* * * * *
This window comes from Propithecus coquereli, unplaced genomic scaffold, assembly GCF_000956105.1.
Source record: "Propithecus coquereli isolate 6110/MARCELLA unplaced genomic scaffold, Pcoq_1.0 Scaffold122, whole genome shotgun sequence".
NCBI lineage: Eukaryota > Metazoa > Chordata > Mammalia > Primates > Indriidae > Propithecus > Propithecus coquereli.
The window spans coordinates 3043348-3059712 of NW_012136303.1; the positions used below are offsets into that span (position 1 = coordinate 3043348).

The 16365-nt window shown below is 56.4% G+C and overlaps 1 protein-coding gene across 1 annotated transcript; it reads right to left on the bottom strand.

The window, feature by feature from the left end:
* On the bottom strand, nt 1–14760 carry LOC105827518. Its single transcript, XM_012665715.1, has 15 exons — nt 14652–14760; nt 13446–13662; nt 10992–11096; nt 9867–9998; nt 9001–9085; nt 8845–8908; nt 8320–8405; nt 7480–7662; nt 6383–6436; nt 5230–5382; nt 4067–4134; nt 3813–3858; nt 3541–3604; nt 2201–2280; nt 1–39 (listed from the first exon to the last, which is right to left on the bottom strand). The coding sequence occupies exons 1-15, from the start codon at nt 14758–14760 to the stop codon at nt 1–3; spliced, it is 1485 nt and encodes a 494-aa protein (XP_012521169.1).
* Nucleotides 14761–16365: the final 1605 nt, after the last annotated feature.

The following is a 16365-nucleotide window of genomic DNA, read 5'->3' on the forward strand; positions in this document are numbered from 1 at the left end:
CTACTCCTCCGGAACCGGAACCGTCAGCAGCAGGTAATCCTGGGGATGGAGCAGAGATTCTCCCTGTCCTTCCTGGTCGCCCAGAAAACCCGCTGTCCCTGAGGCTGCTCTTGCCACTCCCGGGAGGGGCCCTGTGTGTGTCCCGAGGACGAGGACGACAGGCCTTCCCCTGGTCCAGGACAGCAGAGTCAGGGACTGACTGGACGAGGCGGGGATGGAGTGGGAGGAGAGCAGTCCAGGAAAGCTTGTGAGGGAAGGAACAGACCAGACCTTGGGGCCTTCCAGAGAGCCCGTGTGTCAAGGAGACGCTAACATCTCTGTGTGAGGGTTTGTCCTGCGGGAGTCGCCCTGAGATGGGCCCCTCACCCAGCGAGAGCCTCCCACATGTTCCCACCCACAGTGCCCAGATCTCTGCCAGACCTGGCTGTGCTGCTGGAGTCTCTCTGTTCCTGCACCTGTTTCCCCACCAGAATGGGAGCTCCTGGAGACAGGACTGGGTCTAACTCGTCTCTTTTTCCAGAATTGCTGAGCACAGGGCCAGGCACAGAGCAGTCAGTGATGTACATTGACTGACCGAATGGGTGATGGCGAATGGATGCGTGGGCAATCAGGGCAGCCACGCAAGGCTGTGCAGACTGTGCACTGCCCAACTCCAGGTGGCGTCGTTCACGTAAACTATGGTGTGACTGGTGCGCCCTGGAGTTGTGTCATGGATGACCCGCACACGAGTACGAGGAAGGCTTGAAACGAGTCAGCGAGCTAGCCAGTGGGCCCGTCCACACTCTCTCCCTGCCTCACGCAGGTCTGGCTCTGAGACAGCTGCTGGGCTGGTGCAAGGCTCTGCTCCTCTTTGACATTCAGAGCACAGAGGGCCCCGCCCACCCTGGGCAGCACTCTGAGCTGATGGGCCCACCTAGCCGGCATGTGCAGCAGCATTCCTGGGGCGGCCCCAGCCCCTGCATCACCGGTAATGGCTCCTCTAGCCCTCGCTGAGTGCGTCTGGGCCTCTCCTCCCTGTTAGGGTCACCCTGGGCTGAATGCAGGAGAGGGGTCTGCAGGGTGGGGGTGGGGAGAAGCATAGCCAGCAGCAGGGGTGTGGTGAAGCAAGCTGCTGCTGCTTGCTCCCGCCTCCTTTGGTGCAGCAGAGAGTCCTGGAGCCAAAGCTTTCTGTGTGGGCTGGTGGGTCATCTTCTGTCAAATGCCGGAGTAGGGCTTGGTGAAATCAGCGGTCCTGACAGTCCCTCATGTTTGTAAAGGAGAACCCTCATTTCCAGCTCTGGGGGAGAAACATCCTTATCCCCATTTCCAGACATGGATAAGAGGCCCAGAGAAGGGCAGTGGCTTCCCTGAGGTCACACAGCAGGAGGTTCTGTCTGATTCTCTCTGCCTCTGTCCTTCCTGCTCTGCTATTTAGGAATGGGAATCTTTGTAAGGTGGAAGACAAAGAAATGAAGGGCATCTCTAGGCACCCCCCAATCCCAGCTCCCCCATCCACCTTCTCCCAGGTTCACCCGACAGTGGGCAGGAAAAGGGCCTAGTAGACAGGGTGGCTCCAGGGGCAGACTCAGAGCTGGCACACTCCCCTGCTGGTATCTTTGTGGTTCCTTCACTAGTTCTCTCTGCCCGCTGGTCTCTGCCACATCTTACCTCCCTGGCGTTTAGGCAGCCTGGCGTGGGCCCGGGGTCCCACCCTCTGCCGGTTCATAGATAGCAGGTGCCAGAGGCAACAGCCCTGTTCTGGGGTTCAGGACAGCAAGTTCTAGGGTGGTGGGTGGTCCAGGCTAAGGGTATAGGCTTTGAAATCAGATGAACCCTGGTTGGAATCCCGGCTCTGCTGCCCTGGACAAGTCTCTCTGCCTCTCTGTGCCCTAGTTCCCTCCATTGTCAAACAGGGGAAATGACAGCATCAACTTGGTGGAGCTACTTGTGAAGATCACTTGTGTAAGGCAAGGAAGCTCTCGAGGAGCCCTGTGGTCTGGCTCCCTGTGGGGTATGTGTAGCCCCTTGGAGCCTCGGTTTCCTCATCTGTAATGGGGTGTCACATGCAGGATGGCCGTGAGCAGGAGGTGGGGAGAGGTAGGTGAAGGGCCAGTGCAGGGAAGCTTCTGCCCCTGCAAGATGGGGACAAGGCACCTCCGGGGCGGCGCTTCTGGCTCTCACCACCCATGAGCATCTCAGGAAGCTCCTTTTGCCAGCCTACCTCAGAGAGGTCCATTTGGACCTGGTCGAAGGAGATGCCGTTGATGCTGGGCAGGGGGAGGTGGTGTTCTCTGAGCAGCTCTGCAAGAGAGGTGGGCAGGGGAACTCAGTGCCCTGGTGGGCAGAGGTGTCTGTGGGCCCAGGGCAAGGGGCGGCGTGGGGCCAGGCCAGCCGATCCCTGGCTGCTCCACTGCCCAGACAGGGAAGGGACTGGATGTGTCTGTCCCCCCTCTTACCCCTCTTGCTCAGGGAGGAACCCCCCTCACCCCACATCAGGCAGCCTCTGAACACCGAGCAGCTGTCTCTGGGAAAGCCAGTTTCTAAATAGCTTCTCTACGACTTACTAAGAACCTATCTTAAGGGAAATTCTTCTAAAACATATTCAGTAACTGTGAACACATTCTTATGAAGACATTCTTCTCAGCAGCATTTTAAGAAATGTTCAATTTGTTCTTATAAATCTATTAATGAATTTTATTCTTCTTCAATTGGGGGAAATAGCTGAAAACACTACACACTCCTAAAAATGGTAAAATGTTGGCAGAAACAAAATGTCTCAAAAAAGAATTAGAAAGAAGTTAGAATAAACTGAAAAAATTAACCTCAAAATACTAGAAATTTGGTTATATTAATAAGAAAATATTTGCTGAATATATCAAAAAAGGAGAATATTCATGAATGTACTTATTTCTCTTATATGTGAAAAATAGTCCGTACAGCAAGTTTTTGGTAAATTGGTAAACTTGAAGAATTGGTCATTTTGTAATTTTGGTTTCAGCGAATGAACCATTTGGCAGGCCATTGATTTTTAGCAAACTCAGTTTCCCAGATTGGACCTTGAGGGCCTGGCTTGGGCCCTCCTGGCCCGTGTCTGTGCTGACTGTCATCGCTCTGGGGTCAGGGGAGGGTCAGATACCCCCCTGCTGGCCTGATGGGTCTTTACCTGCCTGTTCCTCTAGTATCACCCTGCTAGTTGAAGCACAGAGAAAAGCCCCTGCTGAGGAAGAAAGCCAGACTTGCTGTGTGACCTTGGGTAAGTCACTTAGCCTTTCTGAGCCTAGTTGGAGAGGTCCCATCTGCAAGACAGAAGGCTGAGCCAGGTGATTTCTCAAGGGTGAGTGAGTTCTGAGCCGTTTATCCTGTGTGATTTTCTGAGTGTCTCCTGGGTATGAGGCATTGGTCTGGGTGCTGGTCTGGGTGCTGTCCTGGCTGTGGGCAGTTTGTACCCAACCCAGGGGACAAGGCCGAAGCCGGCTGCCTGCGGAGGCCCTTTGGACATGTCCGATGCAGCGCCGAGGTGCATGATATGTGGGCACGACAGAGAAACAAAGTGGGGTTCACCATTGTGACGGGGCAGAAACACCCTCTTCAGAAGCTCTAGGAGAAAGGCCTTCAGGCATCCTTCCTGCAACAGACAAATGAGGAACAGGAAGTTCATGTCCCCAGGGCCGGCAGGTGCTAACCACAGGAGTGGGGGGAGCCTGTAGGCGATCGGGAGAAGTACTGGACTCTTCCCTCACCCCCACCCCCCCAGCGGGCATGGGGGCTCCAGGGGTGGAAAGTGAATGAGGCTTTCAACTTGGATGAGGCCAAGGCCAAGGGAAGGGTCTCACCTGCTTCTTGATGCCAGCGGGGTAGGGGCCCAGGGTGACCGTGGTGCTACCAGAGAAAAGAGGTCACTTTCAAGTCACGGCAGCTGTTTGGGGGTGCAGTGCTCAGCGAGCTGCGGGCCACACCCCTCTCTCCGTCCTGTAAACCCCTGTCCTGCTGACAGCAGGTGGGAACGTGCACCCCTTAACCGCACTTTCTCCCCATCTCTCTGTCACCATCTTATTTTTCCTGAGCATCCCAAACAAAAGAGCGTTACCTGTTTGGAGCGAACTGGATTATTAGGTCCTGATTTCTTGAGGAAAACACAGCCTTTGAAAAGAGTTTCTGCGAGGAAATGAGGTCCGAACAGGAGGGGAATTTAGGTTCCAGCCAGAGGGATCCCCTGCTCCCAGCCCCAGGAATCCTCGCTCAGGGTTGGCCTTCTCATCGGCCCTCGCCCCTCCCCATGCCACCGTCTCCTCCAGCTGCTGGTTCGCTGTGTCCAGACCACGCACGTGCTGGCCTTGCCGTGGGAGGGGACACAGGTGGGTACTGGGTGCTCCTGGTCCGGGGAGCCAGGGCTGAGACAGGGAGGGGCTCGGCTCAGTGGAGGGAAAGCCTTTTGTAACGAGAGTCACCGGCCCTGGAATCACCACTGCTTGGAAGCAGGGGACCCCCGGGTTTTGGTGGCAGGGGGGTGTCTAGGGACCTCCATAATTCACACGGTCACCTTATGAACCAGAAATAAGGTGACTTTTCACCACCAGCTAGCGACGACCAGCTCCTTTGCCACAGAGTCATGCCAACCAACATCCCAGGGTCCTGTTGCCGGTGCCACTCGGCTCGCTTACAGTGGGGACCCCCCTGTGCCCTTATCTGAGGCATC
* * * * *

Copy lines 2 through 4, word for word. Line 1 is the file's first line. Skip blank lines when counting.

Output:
Source record: "Propithecus coquereli isolate 6110/MARCELLA unplaced genomic scaffold, Pcoq_1.0 Scaffold122, whole genome shotgun sequence".
NCBI lineage: Eukaryota > Metazoa > Chordata > Mammalia > Primates > Indriidae > Propithecus > Propithecus coquereli.
The window spans coordinates 3043348-3059712 of NW_012136303.1; the positions used below are offsets into that span (position 1 = coordinate 3043348).